The long march for science

April 24, 2017

The marches for science in many cities around the world this weekend were good to see.  We often seem to be entering a world of anti-science, especially amongst the religious right in the US and the current administration.  Groups like the anti-vaccination brigade and those who want to teach creation alongside evolution are bad signs of the growing power of anti-science.  At the same time we are increasingly dependent on technology, much of which flows from a deep scientific understanding of the universe and how it works, at least in the little backwater that we inhabit.  It is weird that the anti-science people still want benefits from science including clean water, cheaper and healthier food, medical treatment (apart from the ones they disagree with), electricity, the internet and mobile phones.

 

The great physicist Richard Feynman wrote an essay called “The Value of Science”.  He talks about three values.  Firstly the obvious one is the technology that flows from science.  Technology is not always driven by science but the two things are increasingly inter-dependent.  Science has allowed us to develop medicines that have eliminated diseases like polio and smallpox, it helped developed anaesthesia, it enables us to understand and harness electricity, it allowed us to develop micro-processors etc. etc.  The list goes on and on.  Feynman’s second value is the inspiration and enjoyment that comes from exploring the universe. Even if we personally cannot directly take part or fully comprehend much of the science it is inspiring to read and think about.  Who cannot be at least a little inspired by scientists being able to decode DNA, or listening to the sound of radio signals received from pulsars by Jodrell Bank, or this picture of earth taken by the Cassini probe around Saturn?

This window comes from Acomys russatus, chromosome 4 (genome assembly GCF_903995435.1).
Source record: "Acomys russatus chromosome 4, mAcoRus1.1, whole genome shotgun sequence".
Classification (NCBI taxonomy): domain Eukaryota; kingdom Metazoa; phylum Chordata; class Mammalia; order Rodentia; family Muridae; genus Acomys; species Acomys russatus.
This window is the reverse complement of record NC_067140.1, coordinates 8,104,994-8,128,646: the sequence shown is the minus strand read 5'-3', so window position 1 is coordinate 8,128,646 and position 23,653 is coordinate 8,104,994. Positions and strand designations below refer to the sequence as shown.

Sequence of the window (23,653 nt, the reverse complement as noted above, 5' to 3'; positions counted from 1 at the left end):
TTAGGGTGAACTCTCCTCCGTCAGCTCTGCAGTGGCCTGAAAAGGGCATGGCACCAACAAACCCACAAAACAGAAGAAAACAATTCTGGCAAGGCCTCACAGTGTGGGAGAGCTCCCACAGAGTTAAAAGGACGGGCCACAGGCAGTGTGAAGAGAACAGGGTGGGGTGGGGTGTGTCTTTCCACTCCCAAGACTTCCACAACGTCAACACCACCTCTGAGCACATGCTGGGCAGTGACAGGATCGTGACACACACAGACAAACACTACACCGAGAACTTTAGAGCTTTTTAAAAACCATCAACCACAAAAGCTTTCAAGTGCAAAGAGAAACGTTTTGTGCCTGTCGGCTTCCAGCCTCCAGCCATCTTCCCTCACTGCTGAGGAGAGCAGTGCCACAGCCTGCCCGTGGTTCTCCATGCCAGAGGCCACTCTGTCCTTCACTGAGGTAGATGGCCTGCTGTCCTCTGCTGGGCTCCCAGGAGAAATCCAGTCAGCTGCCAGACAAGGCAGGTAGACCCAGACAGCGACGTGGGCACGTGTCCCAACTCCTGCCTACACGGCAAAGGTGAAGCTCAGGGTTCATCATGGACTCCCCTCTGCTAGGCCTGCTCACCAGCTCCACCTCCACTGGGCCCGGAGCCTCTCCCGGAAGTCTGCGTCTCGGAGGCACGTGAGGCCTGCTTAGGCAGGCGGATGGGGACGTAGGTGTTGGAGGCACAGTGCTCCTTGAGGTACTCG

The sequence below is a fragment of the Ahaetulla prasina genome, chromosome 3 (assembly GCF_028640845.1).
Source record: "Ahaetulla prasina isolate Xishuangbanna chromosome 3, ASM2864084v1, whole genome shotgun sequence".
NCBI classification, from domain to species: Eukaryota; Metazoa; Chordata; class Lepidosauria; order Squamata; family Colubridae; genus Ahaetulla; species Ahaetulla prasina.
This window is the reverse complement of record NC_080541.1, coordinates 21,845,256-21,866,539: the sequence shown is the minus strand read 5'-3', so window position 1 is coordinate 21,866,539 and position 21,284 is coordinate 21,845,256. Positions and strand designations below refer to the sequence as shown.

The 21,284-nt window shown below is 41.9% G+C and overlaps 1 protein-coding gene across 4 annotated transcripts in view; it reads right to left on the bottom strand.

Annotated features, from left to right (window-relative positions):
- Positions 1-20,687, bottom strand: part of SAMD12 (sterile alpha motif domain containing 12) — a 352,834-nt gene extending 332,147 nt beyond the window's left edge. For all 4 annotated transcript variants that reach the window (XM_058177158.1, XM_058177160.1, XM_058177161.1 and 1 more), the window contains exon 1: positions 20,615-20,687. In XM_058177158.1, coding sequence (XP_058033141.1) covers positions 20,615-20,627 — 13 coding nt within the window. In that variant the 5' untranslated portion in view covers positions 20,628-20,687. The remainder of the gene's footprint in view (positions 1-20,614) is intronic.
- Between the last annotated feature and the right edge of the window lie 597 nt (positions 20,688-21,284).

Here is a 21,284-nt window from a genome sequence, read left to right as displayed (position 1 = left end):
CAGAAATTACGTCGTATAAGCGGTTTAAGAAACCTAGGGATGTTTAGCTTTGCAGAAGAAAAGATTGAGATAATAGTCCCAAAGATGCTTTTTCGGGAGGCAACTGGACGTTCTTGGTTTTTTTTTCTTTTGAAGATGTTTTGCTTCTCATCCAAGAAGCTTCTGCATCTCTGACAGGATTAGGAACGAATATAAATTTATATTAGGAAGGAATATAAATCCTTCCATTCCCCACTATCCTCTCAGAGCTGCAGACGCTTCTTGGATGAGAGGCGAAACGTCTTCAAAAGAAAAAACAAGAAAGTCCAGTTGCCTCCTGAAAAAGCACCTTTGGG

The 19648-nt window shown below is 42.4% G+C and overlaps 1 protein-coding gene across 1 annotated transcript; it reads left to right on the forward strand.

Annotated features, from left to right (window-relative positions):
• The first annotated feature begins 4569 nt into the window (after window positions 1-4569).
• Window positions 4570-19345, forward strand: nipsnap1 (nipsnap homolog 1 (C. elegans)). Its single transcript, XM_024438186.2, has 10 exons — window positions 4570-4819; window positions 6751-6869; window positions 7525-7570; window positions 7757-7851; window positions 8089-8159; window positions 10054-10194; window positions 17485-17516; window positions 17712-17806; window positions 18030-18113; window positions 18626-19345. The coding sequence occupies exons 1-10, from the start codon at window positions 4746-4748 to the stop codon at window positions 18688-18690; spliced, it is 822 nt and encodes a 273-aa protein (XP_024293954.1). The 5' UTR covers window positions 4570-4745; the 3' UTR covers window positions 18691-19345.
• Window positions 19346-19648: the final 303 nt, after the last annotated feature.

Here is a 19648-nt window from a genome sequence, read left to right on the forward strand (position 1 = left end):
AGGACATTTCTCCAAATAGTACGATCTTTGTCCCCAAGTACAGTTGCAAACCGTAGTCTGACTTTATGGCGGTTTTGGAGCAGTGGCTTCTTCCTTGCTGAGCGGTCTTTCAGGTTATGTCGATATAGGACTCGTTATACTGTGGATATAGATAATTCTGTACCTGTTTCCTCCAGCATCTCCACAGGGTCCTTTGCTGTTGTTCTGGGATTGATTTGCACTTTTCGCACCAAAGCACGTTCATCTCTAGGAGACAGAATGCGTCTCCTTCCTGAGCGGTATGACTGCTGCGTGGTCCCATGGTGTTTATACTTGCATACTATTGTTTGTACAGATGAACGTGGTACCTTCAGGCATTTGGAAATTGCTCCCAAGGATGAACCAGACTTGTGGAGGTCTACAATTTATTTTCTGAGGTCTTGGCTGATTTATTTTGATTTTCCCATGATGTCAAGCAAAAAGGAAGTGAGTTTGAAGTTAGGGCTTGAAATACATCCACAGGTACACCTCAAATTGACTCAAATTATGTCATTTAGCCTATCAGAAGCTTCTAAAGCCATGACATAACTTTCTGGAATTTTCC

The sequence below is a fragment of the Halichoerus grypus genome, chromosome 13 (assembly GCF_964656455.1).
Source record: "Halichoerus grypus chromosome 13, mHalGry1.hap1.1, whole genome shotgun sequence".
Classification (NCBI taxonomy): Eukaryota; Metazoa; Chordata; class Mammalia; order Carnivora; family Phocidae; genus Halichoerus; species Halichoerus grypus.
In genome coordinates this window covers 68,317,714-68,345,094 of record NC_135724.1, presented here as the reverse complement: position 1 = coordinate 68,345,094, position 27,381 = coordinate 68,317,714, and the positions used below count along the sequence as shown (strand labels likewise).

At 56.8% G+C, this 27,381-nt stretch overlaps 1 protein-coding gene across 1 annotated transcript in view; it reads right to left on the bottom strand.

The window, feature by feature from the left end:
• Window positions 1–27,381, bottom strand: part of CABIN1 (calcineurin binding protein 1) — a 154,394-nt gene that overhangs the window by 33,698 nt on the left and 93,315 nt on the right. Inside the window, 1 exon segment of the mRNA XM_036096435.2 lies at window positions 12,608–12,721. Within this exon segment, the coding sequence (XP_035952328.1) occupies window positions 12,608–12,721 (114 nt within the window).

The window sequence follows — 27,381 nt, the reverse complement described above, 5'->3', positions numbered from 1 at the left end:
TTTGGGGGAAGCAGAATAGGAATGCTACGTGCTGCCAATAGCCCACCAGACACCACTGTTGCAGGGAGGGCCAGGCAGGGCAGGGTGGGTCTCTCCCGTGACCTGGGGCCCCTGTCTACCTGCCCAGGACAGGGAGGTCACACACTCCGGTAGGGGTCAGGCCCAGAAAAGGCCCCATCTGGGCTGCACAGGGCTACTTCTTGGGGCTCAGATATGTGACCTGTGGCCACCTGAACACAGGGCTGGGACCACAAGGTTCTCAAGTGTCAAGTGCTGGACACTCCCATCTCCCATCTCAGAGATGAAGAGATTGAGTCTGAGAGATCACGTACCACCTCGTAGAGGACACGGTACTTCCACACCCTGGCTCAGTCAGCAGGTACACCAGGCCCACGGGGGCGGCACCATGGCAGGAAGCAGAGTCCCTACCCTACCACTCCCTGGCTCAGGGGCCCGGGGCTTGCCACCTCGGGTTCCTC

The third value that Feynman identified is that science always deals with ignorance, doubt and uncertainty.  He said:

 

“Now, we scientists… take it for granted that it is perfectly consistent to be unsure, that it is possible to live and not know. But I don’t know whether everyone realizes this is true. Our freedom to doubt was born out of a struggle against authority in the early days of science. It was a very deep and strong struggle: permitting us to question – to doubt – to not be sure. I think that it is important that we do not forget this struggle and thus perhaps lose what we have gained. Herein lies a responsibility to society.”

 

This is subtle but important.  It is about our freedom to doubt authority. Scientists like Galileo challenged authority and science continues to do that to this day.  The element of doubt Feynman refers to is so vital because the really dangerous people in the world are the anti-science people with no doubts.

 

Science is amazing. It is also part of what makes us human.  Only a science based approach can make everyone wealthy and healthy and clean up the environment, which is what we need to do as quickly as possible.  We should be massively increasing spending on science and science education not cutting it.

 

Sign of the day.

 

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